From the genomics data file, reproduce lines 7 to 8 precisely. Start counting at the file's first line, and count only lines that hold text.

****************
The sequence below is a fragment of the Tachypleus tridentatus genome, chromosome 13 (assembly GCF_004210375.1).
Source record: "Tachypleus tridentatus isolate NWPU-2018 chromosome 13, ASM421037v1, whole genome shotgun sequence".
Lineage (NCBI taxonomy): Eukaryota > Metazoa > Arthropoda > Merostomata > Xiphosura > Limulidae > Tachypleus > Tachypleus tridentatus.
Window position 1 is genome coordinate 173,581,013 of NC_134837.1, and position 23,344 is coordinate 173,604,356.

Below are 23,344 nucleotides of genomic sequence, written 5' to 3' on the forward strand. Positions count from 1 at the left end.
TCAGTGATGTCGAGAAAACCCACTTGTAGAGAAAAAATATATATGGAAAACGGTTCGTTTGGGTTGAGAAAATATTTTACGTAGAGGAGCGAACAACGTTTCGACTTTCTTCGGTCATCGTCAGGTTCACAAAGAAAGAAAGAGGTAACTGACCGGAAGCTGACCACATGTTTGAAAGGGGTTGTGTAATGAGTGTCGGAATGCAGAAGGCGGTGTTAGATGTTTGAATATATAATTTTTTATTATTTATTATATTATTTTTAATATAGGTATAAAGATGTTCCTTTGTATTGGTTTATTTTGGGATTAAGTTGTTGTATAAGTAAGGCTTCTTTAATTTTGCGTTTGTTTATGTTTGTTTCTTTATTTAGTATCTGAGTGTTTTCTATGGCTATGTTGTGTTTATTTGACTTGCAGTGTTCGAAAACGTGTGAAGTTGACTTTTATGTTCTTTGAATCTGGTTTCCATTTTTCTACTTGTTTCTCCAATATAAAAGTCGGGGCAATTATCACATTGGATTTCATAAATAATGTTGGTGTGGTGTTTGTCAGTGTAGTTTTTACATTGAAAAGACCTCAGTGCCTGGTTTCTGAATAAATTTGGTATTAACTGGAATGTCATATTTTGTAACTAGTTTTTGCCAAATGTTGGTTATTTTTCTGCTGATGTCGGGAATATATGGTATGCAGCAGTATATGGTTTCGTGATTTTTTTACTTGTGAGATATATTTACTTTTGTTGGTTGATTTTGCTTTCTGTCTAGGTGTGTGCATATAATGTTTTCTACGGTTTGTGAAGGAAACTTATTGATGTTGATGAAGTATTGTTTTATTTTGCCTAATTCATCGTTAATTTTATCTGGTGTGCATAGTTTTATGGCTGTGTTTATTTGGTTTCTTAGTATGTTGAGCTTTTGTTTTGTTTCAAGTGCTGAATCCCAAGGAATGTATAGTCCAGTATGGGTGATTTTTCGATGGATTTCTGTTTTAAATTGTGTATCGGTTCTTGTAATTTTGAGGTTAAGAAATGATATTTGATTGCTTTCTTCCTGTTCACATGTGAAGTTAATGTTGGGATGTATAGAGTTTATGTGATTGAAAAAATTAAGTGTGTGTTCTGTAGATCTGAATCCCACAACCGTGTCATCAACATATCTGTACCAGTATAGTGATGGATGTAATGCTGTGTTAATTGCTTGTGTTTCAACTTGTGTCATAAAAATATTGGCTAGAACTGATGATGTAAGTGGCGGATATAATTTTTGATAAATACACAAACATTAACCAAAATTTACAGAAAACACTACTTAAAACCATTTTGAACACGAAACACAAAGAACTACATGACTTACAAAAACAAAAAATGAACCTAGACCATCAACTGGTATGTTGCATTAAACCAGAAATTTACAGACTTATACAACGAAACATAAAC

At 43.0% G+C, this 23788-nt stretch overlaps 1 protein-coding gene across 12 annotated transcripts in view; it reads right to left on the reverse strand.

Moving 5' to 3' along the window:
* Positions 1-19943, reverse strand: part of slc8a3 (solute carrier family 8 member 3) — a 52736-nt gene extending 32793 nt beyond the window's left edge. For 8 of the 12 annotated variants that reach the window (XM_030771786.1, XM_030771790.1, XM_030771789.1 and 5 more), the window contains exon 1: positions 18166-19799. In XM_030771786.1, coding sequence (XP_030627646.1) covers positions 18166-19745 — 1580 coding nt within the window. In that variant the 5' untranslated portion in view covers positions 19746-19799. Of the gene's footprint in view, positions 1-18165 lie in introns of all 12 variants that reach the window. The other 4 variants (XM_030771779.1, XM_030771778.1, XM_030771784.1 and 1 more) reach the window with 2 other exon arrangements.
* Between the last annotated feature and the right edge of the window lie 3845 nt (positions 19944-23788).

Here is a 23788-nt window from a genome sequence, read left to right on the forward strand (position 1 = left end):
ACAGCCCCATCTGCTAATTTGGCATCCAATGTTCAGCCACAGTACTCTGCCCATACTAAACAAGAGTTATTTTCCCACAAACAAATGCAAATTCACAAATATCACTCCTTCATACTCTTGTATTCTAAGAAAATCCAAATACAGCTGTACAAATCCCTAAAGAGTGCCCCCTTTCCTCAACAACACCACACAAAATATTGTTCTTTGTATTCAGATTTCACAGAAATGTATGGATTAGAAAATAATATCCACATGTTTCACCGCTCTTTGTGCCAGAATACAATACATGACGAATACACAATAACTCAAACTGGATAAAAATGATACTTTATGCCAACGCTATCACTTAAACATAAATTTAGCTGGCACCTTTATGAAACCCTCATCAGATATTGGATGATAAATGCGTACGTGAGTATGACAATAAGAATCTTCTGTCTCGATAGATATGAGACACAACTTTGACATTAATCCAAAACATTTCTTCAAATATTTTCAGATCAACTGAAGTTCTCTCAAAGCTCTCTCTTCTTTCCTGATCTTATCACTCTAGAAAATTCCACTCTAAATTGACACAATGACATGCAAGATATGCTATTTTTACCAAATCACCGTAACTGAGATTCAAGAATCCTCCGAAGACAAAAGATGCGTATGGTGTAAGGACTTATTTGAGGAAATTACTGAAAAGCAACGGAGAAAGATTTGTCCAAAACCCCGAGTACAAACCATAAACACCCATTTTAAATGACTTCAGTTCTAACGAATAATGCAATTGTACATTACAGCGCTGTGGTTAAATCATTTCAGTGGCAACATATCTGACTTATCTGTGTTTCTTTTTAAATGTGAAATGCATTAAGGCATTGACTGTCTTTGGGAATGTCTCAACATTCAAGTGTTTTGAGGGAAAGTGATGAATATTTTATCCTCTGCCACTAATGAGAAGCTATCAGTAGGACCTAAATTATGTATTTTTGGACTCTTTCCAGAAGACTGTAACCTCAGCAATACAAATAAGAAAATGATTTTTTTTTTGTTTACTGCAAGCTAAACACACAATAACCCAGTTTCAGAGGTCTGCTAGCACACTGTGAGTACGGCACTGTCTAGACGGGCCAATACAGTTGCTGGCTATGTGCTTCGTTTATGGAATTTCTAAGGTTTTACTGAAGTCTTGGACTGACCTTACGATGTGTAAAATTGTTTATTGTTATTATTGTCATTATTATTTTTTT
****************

At 43.0% G+C, this 23788-nt stretch overlaps 1 protein-coding gene across 12 annotated transcripts in view; it reads right to left on the reverse strand.

Moving 5' to 3' along the window: